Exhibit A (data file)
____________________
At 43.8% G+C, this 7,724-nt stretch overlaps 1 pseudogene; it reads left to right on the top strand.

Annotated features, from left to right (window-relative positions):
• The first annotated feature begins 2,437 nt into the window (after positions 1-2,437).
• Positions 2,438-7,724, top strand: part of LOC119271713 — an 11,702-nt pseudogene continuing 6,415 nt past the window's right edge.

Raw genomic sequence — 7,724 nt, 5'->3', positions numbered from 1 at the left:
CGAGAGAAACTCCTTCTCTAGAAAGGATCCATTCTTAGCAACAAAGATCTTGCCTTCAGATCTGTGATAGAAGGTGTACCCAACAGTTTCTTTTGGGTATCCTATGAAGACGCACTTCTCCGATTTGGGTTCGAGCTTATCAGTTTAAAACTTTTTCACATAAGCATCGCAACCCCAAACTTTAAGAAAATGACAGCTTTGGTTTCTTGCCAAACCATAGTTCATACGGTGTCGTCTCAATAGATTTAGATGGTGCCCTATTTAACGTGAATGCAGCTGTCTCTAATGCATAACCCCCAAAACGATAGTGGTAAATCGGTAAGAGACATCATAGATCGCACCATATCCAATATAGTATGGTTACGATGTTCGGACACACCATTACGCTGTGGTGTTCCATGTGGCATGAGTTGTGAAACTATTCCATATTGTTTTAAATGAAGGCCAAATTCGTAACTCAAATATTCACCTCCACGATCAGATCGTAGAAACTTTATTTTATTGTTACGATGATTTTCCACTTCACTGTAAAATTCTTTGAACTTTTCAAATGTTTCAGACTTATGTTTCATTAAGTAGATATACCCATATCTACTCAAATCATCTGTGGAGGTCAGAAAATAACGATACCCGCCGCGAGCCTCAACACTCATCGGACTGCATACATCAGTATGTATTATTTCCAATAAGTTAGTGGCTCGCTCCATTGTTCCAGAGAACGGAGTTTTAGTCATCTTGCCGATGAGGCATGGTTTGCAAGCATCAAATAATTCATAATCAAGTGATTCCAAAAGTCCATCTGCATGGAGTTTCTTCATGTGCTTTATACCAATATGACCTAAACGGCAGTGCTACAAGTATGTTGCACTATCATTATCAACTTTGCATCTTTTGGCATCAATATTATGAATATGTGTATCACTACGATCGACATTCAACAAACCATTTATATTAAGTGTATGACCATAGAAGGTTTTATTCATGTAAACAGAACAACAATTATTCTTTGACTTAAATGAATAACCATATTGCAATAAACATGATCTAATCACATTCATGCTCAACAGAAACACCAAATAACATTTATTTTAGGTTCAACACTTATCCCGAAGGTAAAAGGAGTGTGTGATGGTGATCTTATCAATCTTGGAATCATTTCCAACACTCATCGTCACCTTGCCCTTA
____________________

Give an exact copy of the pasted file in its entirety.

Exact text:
At 43.8% G+C, this 7,724-nt stretch overlaps 1 pseudogene; it reads left to right on the top strand.

Annotated features, from left to right (window-relative positions):
• The first annotated feature begins 2,437 nt into the window (after positions 1-2,437).
• Positions 2,438-7,724, top strand: part of LOC119271713 — an 11,702-nt pseudogene continuing 6,415 nt past the window's right edge.

Raw genomic sequence — 7,724 nt, 5'->3', positions numbered from 1 at the left:
CGAGAGAAACTCCTTCTCTAGAAAGGATCCATTCTTAGCAACAAAGATCTTGCCTTCAGATCTGTGATAGAAGGTGTACCCAACAGTTTCTTTTGGGTATCCTATGAAGACGCACTTCTCCGATTTGGGTTCGAGCTTATCAGTTTAAAACTTTTTCACATAAGCATCGCAACCCCAAACTTTAAGAAAATGACAGCTTTGGTTTCTTGCCAAACCATAGTTCATACGGTGTCGTCTCAATAGATTTAGATGGTGCCCTATTTAACGTGAATGCAGCTGTCTCTAATGCATAACCCCCAAAACGATAGTGGTAAATCGGTAAGAGACATCATAGATCGCACCATATCCAATATAGTATGGTTACGATGTTCGGACACACCATTACGCTGTGGTGTTCCATGTGGCATGAGTTGTGAAACTATTCCATATTGTTTTAAATGAAGGCCAAATTCGTAACTCAAATATTCACCTCCACGATCAGATCGTAGAAACTTTATTTTATTGTTACGATGATTTTCCACTTCACTGTAAAATTCTTTGAACTTTTCAAATGTTTCAGACTTATGTTTCATTAAGTAGATATACCCATATCTACTCAAATCATCTGTGGAGGTCAGAAAATAACGATACCCGCCGCGAGCCTCAACACTCATCGGACTGCATACATCAGTATGTATTATTTCCAATAAGTTAGTGGCTCGCTCCATTGTTCCAGAGAACGGAGTTTTAGTCATCTTGCCGATGAGGCATGGTTTGCAAGCATCAAATAATTCATAATCAAGTGATTCCAAAAGTCCATCTGCATGGAGTTTCTTCATGTGCTTTATACCAATATGACCTAAACGGCAGTGCTACAAGTATGTTGCACTATCATTATCAACTTTGCATCTTTTGGCATCAATATTATGAATATGTGTATCACTACGATCGACATTCAACAAACCATTTATATTAAGTGTATGACCATAGAAGGTTTTATTCATGTAAACAGAACAACAATTATTCTTTGACTTAAATGAATAACCATATTGCAATAAACATGATCTAATCACATTCATGCTCAACAGAAACACCAAATAACATTTATTTTAGGTTCAACACTTATCCCGAAGGTAAAAGGAGTGTGTGATGGTGATCTTATCAATCTTGGAATCATTTCCAACACTCATCGTCACCTTGCCCTTA